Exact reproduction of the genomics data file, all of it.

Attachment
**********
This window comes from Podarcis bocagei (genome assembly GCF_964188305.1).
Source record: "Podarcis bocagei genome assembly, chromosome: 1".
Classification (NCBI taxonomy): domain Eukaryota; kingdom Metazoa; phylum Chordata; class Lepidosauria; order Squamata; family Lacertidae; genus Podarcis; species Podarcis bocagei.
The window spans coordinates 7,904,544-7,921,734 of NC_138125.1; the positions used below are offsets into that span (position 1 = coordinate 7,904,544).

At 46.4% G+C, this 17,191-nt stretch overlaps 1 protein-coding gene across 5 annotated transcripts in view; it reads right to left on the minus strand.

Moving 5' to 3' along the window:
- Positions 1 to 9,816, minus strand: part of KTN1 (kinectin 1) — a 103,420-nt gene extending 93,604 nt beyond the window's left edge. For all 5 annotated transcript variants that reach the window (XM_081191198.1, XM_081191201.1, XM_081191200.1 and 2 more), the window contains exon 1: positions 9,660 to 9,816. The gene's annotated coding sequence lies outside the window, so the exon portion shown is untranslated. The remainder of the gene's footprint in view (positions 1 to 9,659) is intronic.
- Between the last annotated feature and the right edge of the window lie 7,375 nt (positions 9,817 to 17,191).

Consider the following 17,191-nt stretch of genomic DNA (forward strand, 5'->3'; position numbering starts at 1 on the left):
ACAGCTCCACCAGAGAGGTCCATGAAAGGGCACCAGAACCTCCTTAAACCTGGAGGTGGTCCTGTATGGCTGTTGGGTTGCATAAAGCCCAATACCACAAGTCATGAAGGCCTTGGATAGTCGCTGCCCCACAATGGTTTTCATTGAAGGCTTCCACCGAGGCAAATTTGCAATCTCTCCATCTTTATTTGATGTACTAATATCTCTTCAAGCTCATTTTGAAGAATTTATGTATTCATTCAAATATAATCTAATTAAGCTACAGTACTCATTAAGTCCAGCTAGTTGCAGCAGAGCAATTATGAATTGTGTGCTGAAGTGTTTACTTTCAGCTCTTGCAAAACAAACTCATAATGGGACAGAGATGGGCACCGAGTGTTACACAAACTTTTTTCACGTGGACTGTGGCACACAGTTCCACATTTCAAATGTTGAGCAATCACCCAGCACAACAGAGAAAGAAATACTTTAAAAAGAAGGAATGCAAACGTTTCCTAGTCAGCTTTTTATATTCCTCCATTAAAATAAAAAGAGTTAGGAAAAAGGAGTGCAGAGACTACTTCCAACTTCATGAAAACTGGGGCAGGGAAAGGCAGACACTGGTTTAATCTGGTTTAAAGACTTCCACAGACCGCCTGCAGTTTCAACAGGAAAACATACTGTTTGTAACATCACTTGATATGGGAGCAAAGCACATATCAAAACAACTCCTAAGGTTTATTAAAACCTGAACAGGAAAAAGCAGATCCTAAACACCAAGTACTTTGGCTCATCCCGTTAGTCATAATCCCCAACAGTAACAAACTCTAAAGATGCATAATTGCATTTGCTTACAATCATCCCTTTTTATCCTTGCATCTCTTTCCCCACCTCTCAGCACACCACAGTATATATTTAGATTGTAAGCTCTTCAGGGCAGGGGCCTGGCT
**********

This window comes from Podarcis bocagei (genome assembly GCF_964188305.1).
Source record: "Podarcis bocagei genome assembly, chromosome: 1".
Classification (NCBI taxonomy): domain Eukaryota; kingdom Metazoa; phylum Chordata; class Lepidosauria; order Squamata; family Lacertidae; genus Podarcis; species Podarcis bocagei.
The window spans coordinates 7,904,544-7,921,734 of NC_138125.1; the positions used below are offsets into that span (position 1 = coordinate 7,904,544).

At 46.4% G+C, this 17,191-nt stretch overlaps 1 protein-coding gene across 5 annotated transcripts in view; it reads right to left on the minus strand.

Moving 5' to 3' along the window:
- Positions 1 to 9,816, minus strand: part of KTN1 (kinectin 1) — a 103,420-nt gene extending 93,604 nt beyond the window's left edge. For all 5 annotated transcript variants that reach the window (XM_081191198.1, XM_081191201.1, XM_081191200.1 and 2 more), the window contains exon 1: positions 9,660 to 9,816. The gene's annotated coding sequence lies outside the window, so the exon portion shown is untranslated. The remainder of the gene's footprint in view (positions 1 to 9,659) is intronic.
- Between the last annotated feature and the right edge of the window lie 7,375 nt (positions 9,817 to 17,191).

Consider the following 17,191-nt stretch of genomic DNA (forward strand, 5'->3'; position numbering starts at 1 on the left):
ACAGCTCCACCAGAGAGGTCCATGAAAGGGCACCAGAACCTCCTTAAACCTGGAGGTGGTCCTGTATGGCTGTTGGGTTGCATAAAGCCCAATACCACAAGTCATGAAGGCCTTGGATAGTCGCTGCCCCACAATGGTTTTCATTGAAGGCTTCCACCGAGGCAAATTTGCAATCTCTCCATCTTTATTTGATGTACTAATATCTCTTCAAGCTCATTTTGAAGAATTTATGTATTCATTCAAATATAATCTAATTAAGCTACAGTACTCATTAAGTCCAGCTAGTTGCAGCAGAGCAATTATGAATTGTGTGCTGAAGTGTTTACTTTCAGCTCTTGCAAAACAAACTCATAATGGGACAGAGATGGGCACCGAGTGTTACACAAACTTTTTTCACGTGGACTGTGGCACACAGTTCCACATTTCAAATGTTGAGCAATCACCCAGCACAACAGAGAAAGAAATACTTTAAAAAGAAGGAATGCAAACGTTTCCTAGTCAGCTTTTTATATTCCTCCATTAAAATAAAAAGAGTTAGGAAAAAGGAGTGCAGAGACTACTTCCAACTTCATGAAAACTGGGGCAGGGAAAGGCAGACACTGGTTTAATCTGGTTTAAAGACTTCCACAGACCGCCTGCAGTTTCAACAGGAAAACATACTGTTTGTAACATCACTTGATATGGGAGCAAAGCACATATCAAAACAACTCCTAAGGTTTATTAAAACCTGAACAGGAAAAAGCAGATCCTAAACACCAAGTACTTTGGCTCATCCCGTTAGTCATAATCCCCAACAGTAACAAACTCTAAAGATGCATAATTGCATTTGCTTACAATCATCCCTTTTTATCCTTGCATCTCTTTCCCCACCTCTCAGCACACCACAGTATATATTTAGATTGTAAGCTCTTCAGGGCAGGGGCCTGGCT